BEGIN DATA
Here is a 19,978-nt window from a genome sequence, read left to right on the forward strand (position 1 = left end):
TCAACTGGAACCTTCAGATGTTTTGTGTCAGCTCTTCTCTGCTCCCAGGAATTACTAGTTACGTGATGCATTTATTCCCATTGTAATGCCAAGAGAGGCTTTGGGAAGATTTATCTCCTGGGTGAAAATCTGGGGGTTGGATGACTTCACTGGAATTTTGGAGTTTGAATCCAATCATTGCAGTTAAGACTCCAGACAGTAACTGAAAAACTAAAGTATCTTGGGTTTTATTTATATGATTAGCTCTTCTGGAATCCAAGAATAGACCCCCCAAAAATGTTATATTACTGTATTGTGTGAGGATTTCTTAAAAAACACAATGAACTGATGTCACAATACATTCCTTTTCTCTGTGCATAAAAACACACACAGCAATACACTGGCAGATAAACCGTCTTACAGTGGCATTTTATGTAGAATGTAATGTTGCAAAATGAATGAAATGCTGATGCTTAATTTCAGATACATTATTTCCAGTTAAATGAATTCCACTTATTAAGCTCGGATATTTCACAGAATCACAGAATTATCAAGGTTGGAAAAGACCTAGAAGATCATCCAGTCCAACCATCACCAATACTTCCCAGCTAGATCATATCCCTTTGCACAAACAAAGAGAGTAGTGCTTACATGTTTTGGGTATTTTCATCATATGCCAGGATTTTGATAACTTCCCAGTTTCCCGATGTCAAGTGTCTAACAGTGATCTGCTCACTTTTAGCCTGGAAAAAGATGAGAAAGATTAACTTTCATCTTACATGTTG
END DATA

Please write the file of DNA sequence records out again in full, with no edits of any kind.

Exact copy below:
Here is a 19,978-nt window from a genome sequence, read left to right on the forward strand (position 1 = left end):
TCAACTGGAACCTTCAGATGTTTTGTGTCAGCTCTTCTCTGCTCCCAGGAATTACTAGTTACGTGATGCATTTATTCCCATTGTAATGCCAAGAGAGGCTTTGGGAAGATTTATCTCCTGGGTGAAAATCTGGGGGTTGGATGACTTCACTGGAATTTTGGAGTTTGAATCCAATCATTGCAGTTAAGACTCCAGACAGTAACTGAAAAACTAAAGTATCTTGGGTTTTATTTATATGATTAGCTCTTCTGGAATCCAAGAATAGACCCCCCAAAAATGTTATATTACTGTATTGTGTGAGGATTTCTTAAAAAACACAATGAACTGATGTCACAATACATTCCTTTTCTCTGTGCATAAAAACACACACAGCAATACACTGGCAGATAAACCGTCTTACAGTGGCATTTTATGTAGAATGTAATGTTGCAAAATGAATGAAATGCTGATGCTTAATTTCAGATACATTATTTCCAGTTAAATGAATTCCACTTATTAAGCTCGGATATTTCACAGAATCACAGAATTATCAAGGTTGGAAAAGACCTAGAAGATCATCCAGTCCAACCATCACCAATACTTCCCAGCTAGATCATATCCCTTTGCACAAACAAAGAGAGTAGTGCTTACATGTTTTGGGTATTTTCATCATATGCCAGGATTTTGATAACTTCCCAGTTTCCCGATGTCAAGTGTCTAACAGTGATCTGCTCACTTTTAGCCTGGAAAAAGATGAGAAAGATTAACTTTCATCTTACATGTTG